The Isle of Portland is not really an island, however it is only joined to the mainland by a narrow strip of land and the Chesil Beach. The mass of land that juts out into the channel is formed from a block of limestone 4.5 miles long by 1.75 miles wide, it rises from near sea level in the south to over 400 ft high in the north.
Portland has been inhabited since early times and traces of occupation have been dated back 7,000 years. The Romans knew it as ‘Vindilis’ and Thomas Hardy wrote about it as ‘The Isle of Slingers’ due to the fact that Portlanders used to throw stones to keep Kimberlins (strangers) away, it is a Royal Manor and many of the quarries which dot the landscape are owned by the crown. The breakwater which forms one of the largest harbors in the world, some 2130 acres, was started in 1849. Prince Albert laid the foundation stone on the 25 July and Albert Edward, Prince of Wales laid the last stone on 18 August 1872. The twenty three years of construction had cost the lives of twenty two men, most of the construction was carried out by convicts. These convicts had hewn 5,731,376 tons of stone to form the breakwaters and the cost in 1871 was £1,167,852.
Portland Castle at Castletown was built in 1539 following attacks by the French, its partner at Sandsfoot, Wyke Regis is now but a ruin due to sea erosion of the sandstone cliffs. The Castle is built of Ashlar stone, the finest Portland Stone available, and cost £4,964 at its completion around 1540. It is one of the best preserved of Henry Vlll’s castles and is of interest as it shows the transition from medieval to more modern methods of fortification. These days the Verne is a prison, but it was originally constructed as a citadel for the army and held 700 men, though in time of war it could accommodate over 2000. It was heavily fortified and was heavily armed with 30 ton guns.
To the east of the island is Portland Harbour, sheltered by breakwaters constructed in the last century by prisoners from the Verne Prison on Portland. From 1872 to 1985 this was one of the United Kingdom's main Naval bases, which is now closed as a result of the end of the Cold War and 'down-sizing' of military forces. One part of the Navy presence remains until 1998 - a Royal Naval Air Station which trains helicopter pilots, and is the largest purpose built Hele-Port in the world. A Search and Rescue helicopter service runs from here.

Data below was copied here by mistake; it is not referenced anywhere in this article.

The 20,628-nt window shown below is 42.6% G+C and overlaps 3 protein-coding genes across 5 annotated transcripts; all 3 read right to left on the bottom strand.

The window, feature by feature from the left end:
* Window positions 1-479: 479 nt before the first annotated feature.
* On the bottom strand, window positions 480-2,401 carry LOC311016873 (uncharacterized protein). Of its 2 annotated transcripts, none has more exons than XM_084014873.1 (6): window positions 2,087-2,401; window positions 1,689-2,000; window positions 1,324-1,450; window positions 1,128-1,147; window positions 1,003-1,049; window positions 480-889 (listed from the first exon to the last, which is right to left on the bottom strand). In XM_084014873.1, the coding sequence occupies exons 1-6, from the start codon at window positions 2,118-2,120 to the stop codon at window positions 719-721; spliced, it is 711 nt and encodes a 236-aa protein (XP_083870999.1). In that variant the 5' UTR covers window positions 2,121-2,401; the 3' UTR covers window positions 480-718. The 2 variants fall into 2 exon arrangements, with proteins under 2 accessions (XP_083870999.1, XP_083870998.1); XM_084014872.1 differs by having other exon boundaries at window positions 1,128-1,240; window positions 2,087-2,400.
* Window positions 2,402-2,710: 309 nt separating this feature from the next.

The coastline of Portland is very dangerous to mariners, especially at night and in fog, and the Southern tip of the island is dominated by a lighthouse, which became automatic in 1996, and there are plans to turn it into a tourist attraction. Nearby is a smaller, older lighthouse, now used as an observation tower by ornithologists.
Portland owes its international importance to this stone. Quarrying was for many years the main industry on the island, and the use of the stone extends from St Paul's Cathedral in London to the United Nation Headquarters in New York.
Indigo Jones had used Portland stone before the Civil War, and Sir Christopher Wren, Weymouth’s MP, used it to rebuild London after the Great Fire of 1666. St Paul’s Cathedral and some fifty other churches and other buildings were built with the famous white limestone. Over six million tons were used in the rebuilding, the stone was loaded onto barges from piers on the east side of the island then transported along the coast and up the River Thames to the building sites.
In 1972 approximately 600 tons of stone were quarried for the restoration and repair of St Paul’s Cathedral. Included in the delivery was a block originally selected and marked for Sir Christopher Wren, 300 years earlier.
The stone was also used for the Whitehall Cenotaph, the national memorial for the dead of the Great War. A special quarry was opened at Wakeham for the carefully selected stone, and the order from the Commonwealth War Graves was for half a million headstones, all were shaped, carved with names and badges and shipped from Portland to the Western Front. Over 800,000 gravestones were also produced in the 1950’s for the nation’s war dead of the Second World War.